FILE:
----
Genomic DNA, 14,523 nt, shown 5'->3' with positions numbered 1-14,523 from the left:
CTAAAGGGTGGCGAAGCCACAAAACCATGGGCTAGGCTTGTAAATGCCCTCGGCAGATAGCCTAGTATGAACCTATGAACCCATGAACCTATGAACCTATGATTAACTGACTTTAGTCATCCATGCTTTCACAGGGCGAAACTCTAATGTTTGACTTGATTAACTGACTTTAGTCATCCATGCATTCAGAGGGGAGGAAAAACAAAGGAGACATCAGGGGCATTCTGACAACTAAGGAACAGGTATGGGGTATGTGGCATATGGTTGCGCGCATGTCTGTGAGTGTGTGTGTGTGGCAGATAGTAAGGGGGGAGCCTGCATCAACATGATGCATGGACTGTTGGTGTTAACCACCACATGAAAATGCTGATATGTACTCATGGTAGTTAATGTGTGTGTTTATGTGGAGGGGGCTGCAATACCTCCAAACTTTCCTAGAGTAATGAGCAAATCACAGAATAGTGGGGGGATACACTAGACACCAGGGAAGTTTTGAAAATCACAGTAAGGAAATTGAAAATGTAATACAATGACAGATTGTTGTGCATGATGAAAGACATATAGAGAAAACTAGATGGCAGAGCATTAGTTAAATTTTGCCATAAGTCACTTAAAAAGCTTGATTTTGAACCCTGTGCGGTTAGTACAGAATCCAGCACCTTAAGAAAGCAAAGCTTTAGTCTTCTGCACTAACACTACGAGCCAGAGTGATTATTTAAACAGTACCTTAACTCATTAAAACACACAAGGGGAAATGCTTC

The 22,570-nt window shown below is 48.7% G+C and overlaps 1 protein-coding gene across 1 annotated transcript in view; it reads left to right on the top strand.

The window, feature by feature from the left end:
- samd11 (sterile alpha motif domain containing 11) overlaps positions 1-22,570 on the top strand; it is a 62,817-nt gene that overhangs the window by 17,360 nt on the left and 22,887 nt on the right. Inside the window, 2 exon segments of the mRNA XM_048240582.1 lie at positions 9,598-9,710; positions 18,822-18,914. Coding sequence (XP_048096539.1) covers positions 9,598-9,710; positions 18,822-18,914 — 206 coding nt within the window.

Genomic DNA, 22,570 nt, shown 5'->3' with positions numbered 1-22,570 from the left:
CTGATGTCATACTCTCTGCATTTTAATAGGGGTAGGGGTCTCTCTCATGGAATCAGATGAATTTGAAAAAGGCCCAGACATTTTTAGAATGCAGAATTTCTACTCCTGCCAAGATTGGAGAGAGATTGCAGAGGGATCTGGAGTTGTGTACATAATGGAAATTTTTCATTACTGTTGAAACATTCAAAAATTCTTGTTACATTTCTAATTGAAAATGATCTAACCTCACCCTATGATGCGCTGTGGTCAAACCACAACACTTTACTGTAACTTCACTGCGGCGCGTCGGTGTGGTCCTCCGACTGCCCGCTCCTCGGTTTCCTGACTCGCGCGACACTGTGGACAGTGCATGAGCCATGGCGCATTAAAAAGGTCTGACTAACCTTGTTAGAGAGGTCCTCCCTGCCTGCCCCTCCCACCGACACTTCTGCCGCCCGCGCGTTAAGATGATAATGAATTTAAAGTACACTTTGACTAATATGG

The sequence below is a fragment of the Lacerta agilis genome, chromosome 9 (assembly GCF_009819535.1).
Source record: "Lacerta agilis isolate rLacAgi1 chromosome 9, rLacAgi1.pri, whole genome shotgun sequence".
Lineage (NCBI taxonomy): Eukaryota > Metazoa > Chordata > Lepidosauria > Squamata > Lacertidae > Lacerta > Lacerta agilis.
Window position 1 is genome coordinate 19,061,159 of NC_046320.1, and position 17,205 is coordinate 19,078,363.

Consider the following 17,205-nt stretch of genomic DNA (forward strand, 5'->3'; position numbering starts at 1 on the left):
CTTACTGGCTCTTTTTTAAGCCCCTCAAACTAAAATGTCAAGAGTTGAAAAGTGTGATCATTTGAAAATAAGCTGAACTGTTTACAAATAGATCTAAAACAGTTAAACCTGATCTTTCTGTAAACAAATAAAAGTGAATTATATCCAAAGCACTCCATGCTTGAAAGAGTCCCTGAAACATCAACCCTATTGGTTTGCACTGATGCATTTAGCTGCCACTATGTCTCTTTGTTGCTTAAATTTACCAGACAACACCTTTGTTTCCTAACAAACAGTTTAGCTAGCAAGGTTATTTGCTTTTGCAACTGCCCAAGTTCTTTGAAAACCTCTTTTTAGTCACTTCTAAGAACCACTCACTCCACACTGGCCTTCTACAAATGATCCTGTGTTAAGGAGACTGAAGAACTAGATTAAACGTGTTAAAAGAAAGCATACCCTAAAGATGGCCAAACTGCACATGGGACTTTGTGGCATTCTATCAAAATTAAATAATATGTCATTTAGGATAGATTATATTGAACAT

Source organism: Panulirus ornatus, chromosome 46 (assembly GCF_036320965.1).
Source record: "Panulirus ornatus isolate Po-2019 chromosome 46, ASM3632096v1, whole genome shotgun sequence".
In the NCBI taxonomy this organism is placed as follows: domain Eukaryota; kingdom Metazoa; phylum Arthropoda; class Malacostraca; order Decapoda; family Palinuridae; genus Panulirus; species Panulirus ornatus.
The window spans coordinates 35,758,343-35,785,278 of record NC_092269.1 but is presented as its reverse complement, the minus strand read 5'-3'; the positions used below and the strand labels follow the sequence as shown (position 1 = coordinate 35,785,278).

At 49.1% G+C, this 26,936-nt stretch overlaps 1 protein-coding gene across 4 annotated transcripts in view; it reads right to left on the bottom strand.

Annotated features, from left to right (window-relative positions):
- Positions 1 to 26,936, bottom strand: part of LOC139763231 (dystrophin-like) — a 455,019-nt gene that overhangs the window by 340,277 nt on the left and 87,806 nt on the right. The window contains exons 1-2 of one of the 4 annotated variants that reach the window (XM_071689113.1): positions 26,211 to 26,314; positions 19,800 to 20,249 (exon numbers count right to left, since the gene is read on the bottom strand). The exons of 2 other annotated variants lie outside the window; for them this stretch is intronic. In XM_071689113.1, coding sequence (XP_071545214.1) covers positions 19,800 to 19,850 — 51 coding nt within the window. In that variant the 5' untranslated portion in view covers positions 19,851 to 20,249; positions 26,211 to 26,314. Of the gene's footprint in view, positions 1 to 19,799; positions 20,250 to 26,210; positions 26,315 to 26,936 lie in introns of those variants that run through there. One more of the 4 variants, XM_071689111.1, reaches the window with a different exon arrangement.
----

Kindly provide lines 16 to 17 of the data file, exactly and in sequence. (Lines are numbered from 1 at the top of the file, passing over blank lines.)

In the NCBI taxonomy this organism is placed as follows: domain Eukaryota; kingdom Metazoa; phylum Arthropoda; class Malacostraca; order Decapoda; family Palinuridae; genus Panulirus; species Panulirus ornatus.
The window spans coordinates 35,758,343-35,785,278 of record NC_092269.1 but is presented as its reverse complement, the minus strand read 5'-3'; the positions used below and the strand labels follow the sequence as shown (position 1 = coordinate 35,785,278).